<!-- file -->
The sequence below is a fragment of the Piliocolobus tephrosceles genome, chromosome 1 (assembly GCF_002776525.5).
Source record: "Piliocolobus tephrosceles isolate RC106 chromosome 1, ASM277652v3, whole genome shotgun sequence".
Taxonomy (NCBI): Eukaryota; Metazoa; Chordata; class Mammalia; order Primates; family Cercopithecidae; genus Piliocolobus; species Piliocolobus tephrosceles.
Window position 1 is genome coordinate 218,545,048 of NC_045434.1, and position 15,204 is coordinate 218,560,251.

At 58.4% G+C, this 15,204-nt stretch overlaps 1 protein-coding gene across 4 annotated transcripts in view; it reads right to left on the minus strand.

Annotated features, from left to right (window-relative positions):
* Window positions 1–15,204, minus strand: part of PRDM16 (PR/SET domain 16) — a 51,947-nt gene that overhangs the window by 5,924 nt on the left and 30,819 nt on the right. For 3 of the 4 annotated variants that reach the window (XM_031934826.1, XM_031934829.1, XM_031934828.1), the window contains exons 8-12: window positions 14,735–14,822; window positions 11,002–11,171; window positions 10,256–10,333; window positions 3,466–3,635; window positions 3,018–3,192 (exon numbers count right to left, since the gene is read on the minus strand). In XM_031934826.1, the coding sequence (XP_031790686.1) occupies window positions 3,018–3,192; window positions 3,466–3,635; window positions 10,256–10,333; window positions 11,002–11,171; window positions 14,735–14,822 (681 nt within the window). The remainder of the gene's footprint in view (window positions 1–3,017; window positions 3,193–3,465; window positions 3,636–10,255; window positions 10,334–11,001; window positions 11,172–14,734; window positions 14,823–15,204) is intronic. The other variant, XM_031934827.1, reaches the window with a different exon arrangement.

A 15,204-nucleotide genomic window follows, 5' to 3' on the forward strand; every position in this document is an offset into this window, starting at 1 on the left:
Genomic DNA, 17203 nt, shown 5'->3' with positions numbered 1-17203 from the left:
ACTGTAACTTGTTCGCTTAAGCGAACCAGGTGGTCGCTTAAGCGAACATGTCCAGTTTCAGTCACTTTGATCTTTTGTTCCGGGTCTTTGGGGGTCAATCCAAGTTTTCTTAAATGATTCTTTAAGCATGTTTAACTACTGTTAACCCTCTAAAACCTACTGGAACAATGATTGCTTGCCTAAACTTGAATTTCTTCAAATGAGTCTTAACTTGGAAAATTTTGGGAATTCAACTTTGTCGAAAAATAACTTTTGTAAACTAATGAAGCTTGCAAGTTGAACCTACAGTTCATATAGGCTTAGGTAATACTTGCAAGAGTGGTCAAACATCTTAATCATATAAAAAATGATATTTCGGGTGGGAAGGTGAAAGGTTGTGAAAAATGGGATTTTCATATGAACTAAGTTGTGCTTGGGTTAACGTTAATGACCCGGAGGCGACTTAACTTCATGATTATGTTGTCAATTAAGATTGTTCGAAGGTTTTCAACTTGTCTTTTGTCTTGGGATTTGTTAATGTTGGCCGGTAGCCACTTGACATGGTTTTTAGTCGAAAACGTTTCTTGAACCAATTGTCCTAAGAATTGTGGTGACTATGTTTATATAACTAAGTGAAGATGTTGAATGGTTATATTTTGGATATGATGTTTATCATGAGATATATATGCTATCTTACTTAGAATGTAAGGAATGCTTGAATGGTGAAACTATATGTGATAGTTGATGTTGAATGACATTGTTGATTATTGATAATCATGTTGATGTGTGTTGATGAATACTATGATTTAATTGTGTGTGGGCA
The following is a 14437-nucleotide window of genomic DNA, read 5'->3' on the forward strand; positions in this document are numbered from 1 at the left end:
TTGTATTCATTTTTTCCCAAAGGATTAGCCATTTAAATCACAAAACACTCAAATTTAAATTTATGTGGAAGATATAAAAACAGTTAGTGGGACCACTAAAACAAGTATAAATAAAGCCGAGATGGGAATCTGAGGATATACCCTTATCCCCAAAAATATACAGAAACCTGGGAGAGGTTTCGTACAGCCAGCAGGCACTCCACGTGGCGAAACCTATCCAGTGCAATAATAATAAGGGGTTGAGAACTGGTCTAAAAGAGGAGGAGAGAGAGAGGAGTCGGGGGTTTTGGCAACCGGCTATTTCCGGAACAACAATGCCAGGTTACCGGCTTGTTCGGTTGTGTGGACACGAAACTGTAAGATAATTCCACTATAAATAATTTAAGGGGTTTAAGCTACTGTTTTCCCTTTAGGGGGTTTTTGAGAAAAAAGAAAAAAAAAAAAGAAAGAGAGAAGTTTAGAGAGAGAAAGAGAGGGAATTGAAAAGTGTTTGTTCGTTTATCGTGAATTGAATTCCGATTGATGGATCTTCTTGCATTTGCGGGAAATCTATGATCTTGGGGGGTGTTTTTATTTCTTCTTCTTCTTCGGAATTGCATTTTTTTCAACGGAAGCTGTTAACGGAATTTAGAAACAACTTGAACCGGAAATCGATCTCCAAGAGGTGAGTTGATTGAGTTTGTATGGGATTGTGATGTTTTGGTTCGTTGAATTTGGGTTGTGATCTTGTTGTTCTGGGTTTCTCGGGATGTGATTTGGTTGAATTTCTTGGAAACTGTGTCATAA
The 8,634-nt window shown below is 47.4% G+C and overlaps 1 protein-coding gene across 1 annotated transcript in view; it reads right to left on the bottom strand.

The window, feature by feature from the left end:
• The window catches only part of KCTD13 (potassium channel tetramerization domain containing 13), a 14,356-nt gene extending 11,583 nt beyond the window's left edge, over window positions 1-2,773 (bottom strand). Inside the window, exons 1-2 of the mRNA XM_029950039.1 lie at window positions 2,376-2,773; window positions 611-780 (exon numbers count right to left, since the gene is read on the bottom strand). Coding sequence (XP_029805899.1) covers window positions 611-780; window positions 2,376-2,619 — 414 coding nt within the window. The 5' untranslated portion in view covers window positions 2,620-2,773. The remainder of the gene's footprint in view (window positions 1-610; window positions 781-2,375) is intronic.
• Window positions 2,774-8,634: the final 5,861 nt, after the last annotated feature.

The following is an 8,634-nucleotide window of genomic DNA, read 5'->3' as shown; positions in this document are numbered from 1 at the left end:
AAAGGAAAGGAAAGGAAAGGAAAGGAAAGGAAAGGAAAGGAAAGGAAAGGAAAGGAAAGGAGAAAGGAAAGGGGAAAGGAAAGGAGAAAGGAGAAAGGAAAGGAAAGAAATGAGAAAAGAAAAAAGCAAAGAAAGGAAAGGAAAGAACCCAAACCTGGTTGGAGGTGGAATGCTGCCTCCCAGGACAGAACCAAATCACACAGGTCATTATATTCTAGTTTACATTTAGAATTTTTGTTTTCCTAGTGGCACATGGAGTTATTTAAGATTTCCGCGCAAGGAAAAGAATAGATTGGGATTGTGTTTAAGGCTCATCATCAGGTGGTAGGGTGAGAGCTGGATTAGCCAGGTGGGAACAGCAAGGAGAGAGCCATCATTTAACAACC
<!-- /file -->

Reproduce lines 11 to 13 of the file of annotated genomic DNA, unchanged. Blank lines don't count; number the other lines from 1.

The following is a 14437-nucleotide window of genomic DNA, read 5'->3' on the forward strand; positions in this document are numbered from 1 at the left end:
TTGTATTCATTTTTTCCCAAAGGATTAGCCATTTAAATCACAAAACACTCAAATTTAAATTTATGTGGAAGATATAAAAACAGTTAGTGGGACCACTAAAACAAGTATAAATAAAGCCGAGATGGGAATCTGAGGATATACCCTTATCCCCAAAAATATACAGAAACCTGGGAGAGGTTTCGTACAGCCAGCAGGCACTCCACGTGGCGAAACCTATCCAGTGCAATAATAATAAGGGGTTGAGAACTGGTCTAAAAGAGGAGGAGAGAGAGAGGAGTCGGGGGTTTTGGCAACCGGCTATTTCCGGAACAACAATGCCAGGTTACCGGCTTGTTCGGTTGTGTGGACACGAAACTGTAAGATAATTCCACTATAAATAATTTAAGGGGTTTAAGCTACTGTTTTCCCTTTAGGGGGTTTTTGAGAAAAAAGAAAAAAAAAAAAGAAAGAGAGAAGTTTAGAGAGAGAAAGAGAGGGAATTGAAAAGTGTTTGTTCGTTTATCGTGAATTGAATTCCGATTGATGGATCTTCTTGCATTTGCGGGAAATCTATGATCTTGGGGGGTGTTTTTATTTCTTCTTCTTCTTCGGAATTGCATTTTTTTCAACGGAAGCTGTTAACGGAATTTAGAAACAACTTGAACCGGAAATCGATCTCCAAGAGGTGAGTTGATTGAGTTTGTATGGGATTGTGATGTTTTGGTTCGTTGAATTTGGGTTGTGATCTTGTTGTTCTGGGTTTCTCGGGATGTGATTTGGTTGAATTTCTTGGAAACTGTGTCATAA
The 8,634-nt window shown below is 47.4% G+C and overlaps 1 protein-coding gene across 1 annotated transcript in view; it reads right to left on the bottom strand.